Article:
Convention Organizing 101 – The Guests

convention 101 guests

This is part 6 of our Convention Organizing series of articles.

Your guests are frequently the ‘draw’ for your event. They are the names that you have chosen to invite to your convention. They can be sports figures, actors, voice actors, cosplayers, YouTube stars, artists, animators, or authors. In fact, they can be anyone you think people will pay to see.

Choose Appropriate Guests

You need to choose guests that will follow the theme of your convention. If you are a niche convention, such as anime or focused on a particular show, then it probably isn’t a good idea to bring in sports figures or wrestlers unless they are somehow tied to an anime or that show. However, wider-ranged events like comic conventions, entertainment expos, and cosplay events can bring in a much broader range of people. Guests are typically compensated in some form. Compensation depends on your contract, it can be as simple as a free booth or table, room and board, or for many others there are monetary requirements. What you provide to them varies based on their individual requirements and your contracts and agreements.

ALWAYS GET A SIGNED CONTRACT

Create a detailed contract, this can not be stressed enough. A signed contract protects both you and the guest. It also lays out in detail how certain things should be handled and what you provide. It should also provide timelines for when things such as flights and hotels will be arranged.

Use their Star Power

Once you have a guest confirmed, you want to utilize the star power of your guests so make sure you advertise them. Use their name as a key draw, but don’t forget that there is more to your event than just that person.

And NEVER advertise a guest until you have them locked in. Too many conventions have made promises that fall through. You are also setting yourself up for potential lawsuits if you start advertising people that don’t have contracts with you.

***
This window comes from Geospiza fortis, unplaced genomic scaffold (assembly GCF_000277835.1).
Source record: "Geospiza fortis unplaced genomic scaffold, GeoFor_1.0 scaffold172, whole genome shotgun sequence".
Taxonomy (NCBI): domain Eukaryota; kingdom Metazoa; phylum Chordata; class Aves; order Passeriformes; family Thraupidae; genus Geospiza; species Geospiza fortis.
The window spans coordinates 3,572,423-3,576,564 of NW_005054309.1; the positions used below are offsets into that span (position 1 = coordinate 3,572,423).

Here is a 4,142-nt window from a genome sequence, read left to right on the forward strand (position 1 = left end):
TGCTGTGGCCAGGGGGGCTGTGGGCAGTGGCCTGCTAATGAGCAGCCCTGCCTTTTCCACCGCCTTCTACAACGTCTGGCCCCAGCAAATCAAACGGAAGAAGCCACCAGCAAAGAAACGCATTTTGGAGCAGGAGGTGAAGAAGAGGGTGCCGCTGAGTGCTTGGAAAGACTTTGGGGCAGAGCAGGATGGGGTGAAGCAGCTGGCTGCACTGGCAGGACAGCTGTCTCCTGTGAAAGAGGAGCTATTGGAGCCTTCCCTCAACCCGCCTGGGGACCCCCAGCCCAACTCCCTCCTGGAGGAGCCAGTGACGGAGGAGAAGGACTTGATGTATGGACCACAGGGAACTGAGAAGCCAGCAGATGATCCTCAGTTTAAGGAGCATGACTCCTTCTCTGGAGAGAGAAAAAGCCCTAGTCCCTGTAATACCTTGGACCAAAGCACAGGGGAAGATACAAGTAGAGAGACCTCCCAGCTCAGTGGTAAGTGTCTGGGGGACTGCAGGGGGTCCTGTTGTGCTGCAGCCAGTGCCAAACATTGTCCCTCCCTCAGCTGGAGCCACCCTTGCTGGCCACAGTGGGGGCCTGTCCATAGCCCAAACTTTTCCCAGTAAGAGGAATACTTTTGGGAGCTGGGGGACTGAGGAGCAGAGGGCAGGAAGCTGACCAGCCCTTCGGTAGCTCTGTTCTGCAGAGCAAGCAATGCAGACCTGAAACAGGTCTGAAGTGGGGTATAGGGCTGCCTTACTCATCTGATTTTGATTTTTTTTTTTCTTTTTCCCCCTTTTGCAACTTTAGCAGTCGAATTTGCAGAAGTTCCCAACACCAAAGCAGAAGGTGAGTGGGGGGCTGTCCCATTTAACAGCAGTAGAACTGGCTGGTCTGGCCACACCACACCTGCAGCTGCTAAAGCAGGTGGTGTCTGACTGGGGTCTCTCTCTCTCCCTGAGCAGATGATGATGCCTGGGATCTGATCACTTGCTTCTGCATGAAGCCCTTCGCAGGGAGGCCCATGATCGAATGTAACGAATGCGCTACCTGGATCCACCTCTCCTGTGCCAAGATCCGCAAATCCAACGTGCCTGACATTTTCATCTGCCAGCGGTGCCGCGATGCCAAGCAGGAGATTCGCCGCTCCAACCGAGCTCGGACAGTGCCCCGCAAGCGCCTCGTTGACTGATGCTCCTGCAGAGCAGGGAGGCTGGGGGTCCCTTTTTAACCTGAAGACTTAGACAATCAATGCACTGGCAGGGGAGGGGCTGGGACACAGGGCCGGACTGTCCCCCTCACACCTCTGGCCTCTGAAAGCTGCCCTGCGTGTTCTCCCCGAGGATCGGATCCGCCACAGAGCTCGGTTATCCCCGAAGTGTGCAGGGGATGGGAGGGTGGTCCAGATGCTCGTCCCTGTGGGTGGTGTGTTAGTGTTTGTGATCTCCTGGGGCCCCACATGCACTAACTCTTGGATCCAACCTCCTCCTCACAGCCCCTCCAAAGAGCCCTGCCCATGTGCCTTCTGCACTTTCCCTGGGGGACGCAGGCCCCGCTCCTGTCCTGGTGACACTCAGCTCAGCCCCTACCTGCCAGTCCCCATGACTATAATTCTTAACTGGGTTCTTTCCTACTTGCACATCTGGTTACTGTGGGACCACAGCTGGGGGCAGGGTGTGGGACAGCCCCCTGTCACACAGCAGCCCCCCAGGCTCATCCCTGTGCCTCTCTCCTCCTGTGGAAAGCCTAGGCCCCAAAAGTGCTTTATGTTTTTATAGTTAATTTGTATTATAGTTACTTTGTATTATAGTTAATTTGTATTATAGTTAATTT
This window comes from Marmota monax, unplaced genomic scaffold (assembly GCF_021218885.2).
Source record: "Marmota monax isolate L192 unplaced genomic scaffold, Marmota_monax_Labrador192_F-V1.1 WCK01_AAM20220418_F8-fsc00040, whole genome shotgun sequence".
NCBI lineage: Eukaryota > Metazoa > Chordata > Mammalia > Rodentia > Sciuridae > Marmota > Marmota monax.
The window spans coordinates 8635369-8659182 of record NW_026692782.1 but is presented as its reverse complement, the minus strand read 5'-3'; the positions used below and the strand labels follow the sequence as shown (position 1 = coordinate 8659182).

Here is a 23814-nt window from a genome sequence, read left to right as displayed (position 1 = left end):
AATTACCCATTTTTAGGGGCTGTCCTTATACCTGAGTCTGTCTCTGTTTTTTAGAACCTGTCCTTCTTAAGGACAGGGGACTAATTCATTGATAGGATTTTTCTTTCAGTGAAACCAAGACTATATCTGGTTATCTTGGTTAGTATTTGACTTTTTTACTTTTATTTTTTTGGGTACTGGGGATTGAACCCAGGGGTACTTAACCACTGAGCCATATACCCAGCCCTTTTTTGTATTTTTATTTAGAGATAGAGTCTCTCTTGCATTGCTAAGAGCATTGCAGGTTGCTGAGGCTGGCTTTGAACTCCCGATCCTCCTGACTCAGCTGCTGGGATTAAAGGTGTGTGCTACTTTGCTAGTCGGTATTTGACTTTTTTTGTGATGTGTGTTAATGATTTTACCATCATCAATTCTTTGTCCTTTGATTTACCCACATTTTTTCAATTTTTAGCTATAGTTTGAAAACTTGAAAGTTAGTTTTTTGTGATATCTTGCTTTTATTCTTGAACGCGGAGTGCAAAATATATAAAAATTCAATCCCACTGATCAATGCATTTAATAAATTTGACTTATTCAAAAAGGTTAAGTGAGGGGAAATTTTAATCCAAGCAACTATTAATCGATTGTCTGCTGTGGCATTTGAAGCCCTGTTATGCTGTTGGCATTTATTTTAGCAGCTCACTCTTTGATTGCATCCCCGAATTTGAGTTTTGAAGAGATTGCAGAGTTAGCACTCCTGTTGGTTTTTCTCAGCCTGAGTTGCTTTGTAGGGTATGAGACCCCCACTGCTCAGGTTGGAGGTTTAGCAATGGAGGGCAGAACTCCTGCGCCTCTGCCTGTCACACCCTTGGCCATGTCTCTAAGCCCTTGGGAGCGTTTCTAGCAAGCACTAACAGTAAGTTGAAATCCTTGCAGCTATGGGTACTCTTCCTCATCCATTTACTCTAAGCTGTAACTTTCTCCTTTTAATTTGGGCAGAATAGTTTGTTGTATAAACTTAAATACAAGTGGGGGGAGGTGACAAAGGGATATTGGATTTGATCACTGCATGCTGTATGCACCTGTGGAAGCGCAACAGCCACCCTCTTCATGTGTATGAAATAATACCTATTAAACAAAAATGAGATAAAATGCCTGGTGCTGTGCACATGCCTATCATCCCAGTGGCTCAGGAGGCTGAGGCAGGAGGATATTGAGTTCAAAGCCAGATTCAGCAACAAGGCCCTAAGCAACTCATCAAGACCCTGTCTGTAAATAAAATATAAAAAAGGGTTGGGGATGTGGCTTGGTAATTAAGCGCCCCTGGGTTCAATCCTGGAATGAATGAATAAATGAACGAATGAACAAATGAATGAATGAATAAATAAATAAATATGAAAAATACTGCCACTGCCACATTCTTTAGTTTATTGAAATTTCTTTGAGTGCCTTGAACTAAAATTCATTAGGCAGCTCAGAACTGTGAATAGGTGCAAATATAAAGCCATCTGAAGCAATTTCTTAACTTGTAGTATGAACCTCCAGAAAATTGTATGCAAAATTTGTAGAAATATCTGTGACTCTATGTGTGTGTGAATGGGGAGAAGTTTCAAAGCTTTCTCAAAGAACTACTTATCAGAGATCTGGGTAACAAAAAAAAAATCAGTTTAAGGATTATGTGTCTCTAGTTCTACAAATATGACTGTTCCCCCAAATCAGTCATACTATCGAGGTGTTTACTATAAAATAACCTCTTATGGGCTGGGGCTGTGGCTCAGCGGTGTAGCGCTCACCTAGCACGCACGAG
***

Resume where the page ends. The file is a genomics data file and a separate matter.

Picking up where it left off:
Don’t be a One-Pony Show

Make sure that people know there are other people and events going on at your convention. Don’t make your event a one-trick-pony.

Too many small shows have relied on the star power of one guest, and failed when that star couldn’t appear. There needs to be more to your event than just that guest. Advertise the vendors, the local artists, costume contests, panels and events. In general, create more than one draw. Patrons may be disappointed that your celeb didn’t show, but at least there are other reasons for them to be there.

Just because you managed to acquire an ‘A’ or ‘B’ list celeb, don’t focus your entire show around them. Life happens and your big name may have to drop out. Filming schedules change, people and family get sick, and flights get cancelled, they could even get a better offer and be willing to take the penalty.

There are also cases of double booking. Many celebrities work through multiple agents, and it is the agents that schedule the shows; sometimes two different agents will schedule shows for the same weekend. In those cases, the celeb needs to chose which one they will attend. This isn’t the celebrity’s fault, it’s the communication between agents.